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April 6, 2006
Interviewing the School
In my job, we record history through dialogue. Interviewers spend large amounts of time researching their subject and then, microphone and recorder in hand, meet with the person, ask them guiding questions and learn their life story. While you cannot interview a building in the purest sense, you can stand at street level and listen to it speak.
If you were to stop at the corner of Hicks and Huntington Street, you would see your average city public school. At first glance, it is a large brick box�the quintessential 1950�s education plant design�and it might not appear all that special. If you take the time to round the block, however, an interesting timeline will reveal itself. From Huntington, down Hicks and around to Nelson the history of P.S. 27 unfolds and while it cannot narrate its lifespan via microphone, its bricks and windows, doorways and roof tell you a story. You just need to look, research, and listen.
I have spent the last month and a half interviewing a school. I have walked around the block several times in a row, alarming the crossing guard, stood with my nose against its brick inspecting color changes and patterns, and charming the custodian into letting me into the basement. Many hours have been logged in archive rooms, mucking around in old Board of Education proceedings, harassing the history of education archivist, and asking questions to which no one seems to have the answer. P.S. 27 has definitely been a difficult subject. It has taken time to draw out its life. Despite this, the story has unfolded with only a few gaps. As I write my term paper, I will tell it to you.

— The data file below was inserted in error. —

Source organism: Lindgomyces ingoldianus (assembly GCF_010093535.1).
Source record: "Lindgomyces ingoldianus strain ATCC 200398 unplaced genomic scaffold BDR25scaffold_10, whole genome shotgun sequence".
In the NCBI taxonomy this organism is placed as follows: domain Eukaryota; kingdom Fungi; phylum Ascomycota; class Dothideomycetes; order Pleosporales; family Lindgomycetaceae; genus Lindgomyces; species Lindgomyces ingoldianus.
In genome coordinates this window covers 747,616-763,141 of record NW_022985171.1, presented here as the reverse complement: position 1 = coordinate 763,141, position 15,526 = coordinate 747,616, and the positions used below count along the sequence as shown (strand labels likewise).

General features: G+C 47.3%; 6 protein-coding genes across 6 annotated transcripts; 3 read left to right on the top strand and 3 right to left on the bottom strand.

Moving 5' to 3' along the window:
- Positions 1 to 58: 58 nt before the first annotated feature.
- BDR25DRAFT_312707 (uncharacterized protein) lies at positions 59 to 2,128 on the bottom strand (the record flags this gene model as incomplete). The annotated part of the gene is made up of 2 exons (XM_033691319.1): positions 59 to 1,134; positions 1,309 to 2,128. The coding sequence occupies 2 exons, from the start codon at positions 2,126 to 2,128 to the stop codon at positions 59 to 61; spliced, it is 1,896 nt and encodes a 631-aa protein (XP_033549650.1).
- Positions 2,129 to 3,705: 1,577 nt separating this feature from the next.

But first, a question. My favorite way to begin my research on a structure is to look for its scars�the faint old lines where other buildings once rubbed against it, perhaps the old stitch marks of a former storefront or the ghost of a window now completely bricked in. How do you read the life history of buildings?
Image Sources: Left to right: Souvenir of Our Public Schools. (New York: Brooklyn Board of Education,1892), Brooklyn Public Library, Brooklyn Collection; "New York�s Changing Scene." Sunday News, May 3, 1970 (both 1930�s and 1970 images); 2006 image from my personal collection.
Posted by callalillie at April 6, 2006 7:11 AM | Education , History